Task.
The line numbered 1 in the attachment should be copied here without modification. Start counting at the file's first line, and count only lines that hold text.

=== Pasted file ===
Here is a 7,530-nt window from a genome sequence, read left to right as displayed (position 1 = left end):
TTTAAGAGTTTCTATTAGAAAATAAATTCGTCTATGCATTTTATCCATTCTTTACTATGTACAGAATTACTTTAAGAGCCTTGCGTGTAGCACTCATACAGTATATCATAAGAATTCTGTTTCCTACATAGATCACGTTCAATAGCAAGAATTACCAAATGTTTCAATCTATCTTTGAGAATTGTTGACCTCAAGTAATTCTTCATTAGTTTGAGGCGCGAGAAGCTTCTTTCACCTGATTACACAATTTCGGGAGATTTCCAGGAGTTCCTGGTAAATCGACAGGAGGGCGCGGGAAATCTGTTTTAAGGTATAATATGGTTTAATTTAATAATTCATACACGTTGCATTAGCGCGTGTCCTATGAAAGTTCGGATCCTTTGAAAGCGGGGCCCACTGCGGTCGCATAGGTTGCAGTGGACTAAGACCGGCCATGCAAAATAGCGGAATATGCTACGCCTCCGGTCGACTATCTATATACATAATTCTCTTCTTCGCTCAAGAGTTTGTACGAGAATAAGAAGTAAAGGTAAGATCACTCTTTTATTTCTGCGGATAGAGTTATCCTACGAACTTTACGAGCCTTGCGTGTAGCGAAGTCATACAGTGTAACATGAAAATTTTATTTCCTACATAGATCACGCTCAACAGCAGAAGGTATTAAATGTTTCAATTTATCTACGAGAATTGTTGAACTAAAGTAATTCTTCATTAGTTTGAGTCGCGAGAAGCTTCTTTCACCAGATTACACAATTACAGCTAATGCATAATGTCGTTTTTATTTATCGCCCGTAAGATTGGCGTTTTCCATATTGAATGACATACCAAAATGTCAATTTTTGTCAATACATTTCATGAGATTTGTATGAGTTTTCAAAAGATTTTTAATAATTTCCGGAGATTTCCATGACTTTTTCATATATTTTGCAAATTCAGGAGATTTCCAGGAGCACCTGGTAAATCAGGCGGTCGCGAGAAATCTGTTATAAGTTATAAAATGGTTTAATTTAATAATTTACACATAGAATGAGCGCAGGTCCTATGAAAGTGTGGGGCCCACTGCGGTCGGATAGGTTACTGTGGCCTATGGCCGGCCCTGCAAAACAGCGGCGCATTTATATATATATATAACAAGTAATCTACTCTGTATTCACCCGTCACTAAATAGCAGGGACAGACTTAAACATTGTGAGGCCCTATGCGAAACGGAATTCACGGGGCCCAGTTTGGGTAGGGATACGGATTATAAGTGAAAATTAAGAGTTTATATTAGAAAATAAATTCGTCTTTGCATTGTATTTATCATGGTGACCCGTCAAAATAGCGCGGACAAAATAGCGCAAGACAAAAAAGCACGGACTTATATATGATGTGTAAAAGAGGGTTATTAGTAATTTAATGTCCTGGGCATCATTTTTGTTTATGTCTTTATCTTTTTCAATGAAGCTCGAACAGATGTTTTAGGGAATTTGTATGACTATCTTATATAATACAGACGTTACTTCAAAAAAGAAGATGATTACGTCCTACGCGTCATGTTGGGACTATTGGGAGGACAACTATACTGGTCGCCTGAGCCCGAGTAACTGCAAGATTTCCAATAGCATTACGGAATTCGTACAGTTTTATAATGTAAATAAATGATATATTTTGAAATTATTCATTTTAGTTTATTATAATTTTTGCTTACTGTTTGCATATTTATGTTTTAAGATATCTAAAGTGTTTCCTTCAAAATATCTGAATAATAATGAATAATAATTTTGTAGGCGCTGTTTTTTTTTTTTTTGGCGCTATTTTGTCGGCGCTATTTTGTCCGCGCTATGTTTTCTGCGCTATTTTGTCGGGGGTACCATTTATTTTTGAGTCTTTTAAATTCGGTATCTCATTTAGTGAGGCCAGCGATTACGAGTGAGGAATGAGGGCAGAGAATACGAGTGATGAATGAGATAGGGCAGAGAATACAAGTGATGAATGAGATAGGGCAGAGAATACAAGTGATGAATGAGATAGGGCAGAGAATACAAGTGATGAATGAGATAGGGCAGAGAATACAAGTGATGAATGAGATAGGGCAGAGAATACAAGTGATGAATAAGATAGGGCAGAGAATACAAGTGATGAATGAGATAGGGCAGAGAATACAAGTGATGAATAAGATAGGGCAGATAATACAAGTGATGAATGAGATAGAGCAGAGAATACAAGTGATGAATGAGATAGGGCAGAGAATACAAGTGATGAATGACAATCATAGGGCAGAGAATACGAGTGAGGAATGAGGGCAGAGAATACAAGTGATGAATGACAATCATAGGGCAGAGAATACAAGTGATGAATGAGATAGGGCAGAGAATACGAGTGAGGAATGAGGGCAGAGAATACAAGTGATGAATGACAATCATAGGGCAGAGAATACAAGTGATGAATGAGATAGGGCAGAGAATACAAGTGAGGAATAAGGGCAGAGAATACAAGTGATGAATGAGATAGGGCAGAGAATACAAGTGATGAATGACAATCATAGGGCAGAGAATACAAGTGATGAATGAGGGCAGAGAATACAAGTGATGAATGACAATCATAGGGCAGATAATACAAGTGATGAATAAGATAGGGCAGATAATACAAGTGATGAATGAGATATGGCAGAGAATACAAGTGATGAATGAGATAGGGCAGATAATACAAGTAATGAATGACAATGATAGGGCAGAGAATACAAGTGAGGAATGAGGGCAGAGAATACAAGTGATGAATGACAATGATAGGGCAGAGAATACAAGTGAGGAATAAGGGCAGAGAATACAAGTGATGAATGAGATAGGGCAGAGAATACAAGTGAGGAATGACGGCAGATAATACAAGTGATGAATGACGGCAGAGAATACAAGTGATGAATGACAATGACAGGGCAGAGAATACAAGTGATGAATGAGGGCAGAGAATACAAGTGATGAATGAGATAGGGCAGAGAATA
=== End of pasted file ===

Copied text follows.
Here is a 7,530-nt window from a genome sequence, read left to right as displayed (position 1 = left end):